Why Are People Still Opening Breweries in London?

20 Jan 2017
cbl-villagesbrothers

 

The capital has nearly 100 breweries. Is there room for more? 

 

By Will Hawkes

 

“We’re the 91st brewery in London, someone told us,” says Archie Village, co-owner with brother Louis of Villages Brewery in Deptford (pictured above), which launched in December. Villages is part of a new wave of London breweries that are arriving at an interesting time for British brewing: some knowledgeable observers expect 2017 to herald a slowdown and possibly widespread brewery closures. Is there really room in London for more breweries?

 

The Village brothers clearly believe so. Around £200,000 has been spent on their brewery, which fits into two arches underneath Deptford Railway Station, and which combines some second-hand equipment from Gipsy Hill Brewing with plenty of new kit and what might be the handsomest tiled brewery floor in the entire city. The brothers do everything themselves, including serving behind the taproom bar on Friday and Saturday nights. They’ve just four fermentation vessels for the moment but the space can accommodate 10. “All of the engineering is future-proof,” says Louis, 29.

 

The brothers seem well-prepared, at least on the brewing front. Archie has a MSc in brewing and distilling from Heriot-Watt in Edinburgh and has spent time brewing at the London Beer Factory and Fourpure; Louis has learnt about the back-end of the brewing process - packaging and the like - at the LBF and Gipsy Hill Brewing. They’ve launched with three core beers: Rodeo Pale Ale, Pontoon South Pacific Red Ale and Whistle Pilsner.

 

“Because all the fashionable hops - like Citra, Mosaic and Amarillo - are contracted out for the next two year, we’ve had to be creative,” says Archie, 30. “That was actually quite good for us because we’re now creating a pale ale that hasn’t got the same flavours - passionfruit, lychee, citrus. It’s peppery, spicy, with elements of those. It’s different. It gives people a bit more variety.”

 

 

A mile or so to the west of Villages is another of the new breed, Bianca Road Brewing Company. Like Villages, all the beer goes into keg and can, and there’s a sizeable space for a bar and events, while a decent sum (close to £100,000) has been spent. Owner Reece Wood, who has been brewing since May last year, says there’s still space in the market for new brewers.

 

“There’s plenty of business out there,” Wood, 31, says. “The level of competition now means there’s no tolerance for what there might have been five or six years ago, you can’t get away with inconsistency. Butterscotch is not tolerated! The level is higher so you can’t brew a sub-standard beer."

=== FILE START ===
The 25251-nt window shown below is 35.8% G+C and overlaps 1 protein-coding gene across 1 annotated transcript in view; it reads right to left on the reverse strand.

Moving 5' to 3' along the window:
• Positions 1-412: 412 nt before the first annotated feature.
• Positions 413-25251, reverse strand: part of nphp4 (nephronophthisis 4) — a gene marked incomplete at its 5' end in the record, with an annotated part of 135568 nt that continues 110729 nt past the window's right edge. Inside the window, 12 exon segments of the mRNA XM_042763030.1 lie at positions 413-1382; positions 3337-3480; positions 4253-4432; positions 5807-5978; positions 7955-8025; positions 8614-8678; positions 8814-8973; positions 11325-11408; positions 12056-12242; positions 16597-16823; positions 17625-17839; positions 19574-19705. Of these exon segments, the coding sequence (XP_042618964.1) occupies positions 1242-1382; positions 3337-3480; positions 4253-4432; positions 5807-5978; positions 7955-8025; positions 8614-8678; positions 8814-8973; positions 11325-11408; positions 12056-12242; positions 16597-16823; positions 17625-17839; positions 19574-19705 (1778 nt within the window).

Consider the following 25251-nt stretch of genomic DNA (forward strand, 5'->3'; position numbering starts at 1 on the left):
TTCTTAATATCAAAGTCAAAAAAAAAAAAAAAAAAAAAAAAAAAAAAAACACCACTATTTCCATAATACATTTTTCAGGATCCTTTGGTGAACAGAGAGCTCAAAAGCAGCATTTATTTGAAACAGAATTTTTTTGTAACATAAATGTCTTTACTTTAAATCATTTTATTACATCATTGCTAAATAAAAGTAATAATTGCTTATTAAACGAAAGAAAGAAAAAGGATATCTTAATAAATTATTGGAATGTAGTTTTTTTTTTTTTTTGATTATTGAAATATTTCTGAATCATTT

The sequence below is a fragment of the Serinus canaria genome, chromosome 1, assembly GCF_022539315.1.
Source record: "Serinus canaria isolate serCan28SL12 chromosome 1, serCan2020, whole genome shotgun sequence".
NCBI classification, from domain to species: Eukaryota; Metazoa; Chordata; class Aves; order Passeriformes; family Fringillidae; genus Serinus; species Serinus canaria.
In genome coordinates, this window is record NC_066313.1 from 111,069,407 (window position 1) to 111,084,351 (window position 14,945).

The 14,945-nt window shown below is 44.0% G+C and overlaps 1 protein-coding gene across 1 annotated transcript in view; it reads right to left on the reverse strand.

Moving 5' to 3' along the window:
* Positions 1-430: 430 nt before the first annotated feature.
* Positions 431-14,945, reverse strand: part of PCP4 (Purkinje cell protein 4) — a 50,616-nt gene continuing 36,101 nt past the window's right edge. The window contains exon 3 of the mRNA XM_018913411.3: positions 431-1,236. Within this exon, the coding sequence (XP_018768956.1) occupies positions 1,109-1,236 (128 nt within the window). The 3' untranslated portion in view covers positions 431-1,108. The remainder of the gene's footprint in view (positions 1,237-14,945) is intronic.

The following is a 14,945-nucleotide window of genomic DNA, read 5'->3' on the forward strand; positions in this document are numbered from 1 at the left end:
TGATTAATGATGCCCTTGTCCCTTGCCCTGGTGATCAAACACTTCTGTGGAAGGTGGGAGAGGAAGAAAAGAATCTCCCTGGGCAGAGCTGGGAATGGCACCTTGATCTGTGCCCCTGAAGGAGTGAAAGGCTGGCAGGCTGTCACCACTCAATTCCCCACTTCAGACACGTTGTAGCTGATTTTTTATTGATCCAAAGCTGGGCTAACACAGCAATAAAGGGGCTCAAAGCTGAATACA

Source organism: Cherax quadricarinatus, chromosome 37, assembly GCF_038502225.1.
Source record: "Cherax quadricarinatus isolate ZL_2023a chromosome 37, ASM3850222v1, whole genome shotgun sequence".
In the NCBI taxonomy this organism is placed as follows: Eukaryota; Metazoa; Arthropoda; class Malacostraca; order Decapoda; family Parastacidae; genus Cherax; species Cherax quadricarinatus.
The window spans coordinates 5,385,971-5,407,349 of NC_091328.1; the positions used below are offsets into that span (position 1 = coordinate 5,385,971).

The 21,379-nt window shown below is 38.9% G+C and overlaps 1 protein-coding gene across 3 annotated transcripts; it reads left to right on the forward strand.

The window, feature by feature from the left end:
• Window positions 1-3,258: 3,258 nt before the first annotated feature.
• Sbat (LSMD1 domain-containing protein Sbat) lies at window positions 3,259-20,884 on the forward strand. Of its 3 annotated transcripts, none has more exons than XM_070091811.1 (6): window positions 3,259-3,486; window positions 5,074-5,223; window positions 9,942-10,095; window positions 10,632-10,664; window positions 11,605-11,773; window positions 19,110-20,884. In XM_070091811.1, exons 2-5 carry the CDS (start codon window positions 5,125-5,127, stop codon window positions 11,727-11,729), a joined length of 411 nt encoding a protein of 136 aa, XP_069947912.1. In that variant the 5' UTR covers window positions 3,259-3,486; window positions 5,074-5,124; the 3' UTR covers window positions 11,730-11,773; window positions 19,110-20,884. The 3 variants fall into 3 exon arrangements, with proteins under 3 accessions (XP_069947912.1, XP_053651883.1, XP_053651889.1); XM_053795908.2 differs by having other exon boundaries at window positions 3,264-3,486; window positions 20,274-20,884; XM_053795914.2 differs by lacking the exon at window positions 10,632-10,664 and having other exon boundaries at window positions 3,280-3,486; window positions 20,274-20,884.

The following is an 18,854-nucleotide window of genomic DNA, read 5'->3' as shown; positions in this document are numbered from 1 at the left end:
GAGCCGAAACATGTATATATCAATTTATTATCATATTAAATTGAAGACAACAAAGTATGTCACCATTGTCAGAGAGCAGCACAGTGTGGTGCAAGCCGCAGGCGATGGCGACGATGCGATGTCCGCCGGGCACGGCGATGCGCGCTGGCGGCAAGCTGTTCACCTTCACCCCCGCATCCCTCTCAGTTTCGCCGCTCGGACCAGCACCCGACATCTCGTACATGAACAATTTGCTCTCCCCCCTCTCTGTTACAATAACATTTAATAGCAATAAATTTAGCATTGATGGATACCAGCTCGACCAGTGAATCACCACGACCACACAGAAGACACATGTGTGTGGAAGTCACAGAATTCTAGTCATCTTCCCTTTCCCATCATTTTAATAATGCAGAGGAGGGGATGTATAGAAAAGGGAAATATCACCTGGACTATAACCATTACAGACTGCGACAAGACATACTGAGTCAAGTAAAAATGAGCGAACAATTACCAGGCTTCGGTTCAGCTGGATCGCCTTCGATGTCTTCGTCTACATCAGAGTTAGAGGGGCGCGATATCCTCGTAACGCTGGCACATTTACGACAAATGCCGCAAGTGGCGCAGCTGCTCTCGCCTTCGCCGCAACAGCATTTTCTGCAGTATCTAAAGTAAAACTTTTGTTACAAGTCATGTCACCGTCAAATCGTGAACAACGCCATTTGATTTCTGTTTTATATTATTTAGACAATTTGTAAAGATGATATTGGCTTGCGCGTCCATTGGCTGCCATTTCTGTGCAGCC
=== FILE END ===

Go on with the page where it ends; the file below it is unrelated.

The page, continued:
Wood used to work as a mechanical engineer, designing and specifying equipment in the oil and gas industry. It’s a background that gives him an advantage when it comes to the mechanics of brewing - “everything is familiar but it’s on a different scale,” he says - even if he acknowledges he needs to work on his recipe development. A brewing consultant, James Stephenson - once of Charles Wells - sat in on the first three brews but it’s been Wood on his own since then.

 

Bianca Road currently produces four core beers; like Villages, they’re solid without yet being exceptional. Wood is optimistic about the future; customers are still drawn to local businesses, he says. “The first thing that rings a bell with anyone is the locality. In Peckham there’s a passion for the area, local businesses want to support other local businesses. As soon as they hear you’re down on Bianca Road, they want to try it. It’s really promising.”

 

One potential customer is Salthouse Bottles, a new off-license in Brockley, close to both breweries. Are customers interested in local breweries? “Yes, to a point,” says owner Richard Salthouse. “We do have a noticeable number asking for ‘a local beer’, but these are often customers buying gifts.

 

 

 

“I think for customers buying for themselves, they are looking to explore beers and breweries in a broader sense, rather than specifically seeking out local beers. Beavertown is our biggest selling brewery, but that seems as much about the strength of their reputation for quality, as well as their familiarity, bold packaging and the price point as the fact they’re in London.”

 

Salthouse sells two of Villages beers, Whistle and Rodeo. “They have been popular, but I don’t put that down to their being a local brewery,” he says. “When customers have picked up Villages, they’ve more often than not been unaware of where it is brewed. Customers find it interesting, perhaps pleasing, to hear when they are told that Villages are a Deptford brewery, but it’s not often the reason they chose the beer in the first place.”

 

Locality does matter, though. Villages has enjoyed regular visitors since the brothers took on the site - one of 32 they inspected in their search for a brewery, most of them arches - in mid-summer. “We had the rollers open in the summer and lots of people poked their heads in,” says Archie. “One guy used to work here when it was a stables. People are curious as to what we’re doing.”

 

It’s an interest that appears to extend to bars and pubs, up to a point. Both Villages and Bianca Road have found plenty of outlets. “The big challenge for us is that it’s quite easy to get into places at a guest beer but not more regularly - so we have a lot of accounts but less frequent orders,” says Wood. “We’re starting to see that change now.”

 

Is there room for these new breweries in London? So far, so good, although only time will tell. “We wouldn’t have opened unless we thought there was still plenty of growth to come in the London market; people are still very receptive to new breweries,” says Archie Village. “The saturation point will come but I don’t think think we’re there yet."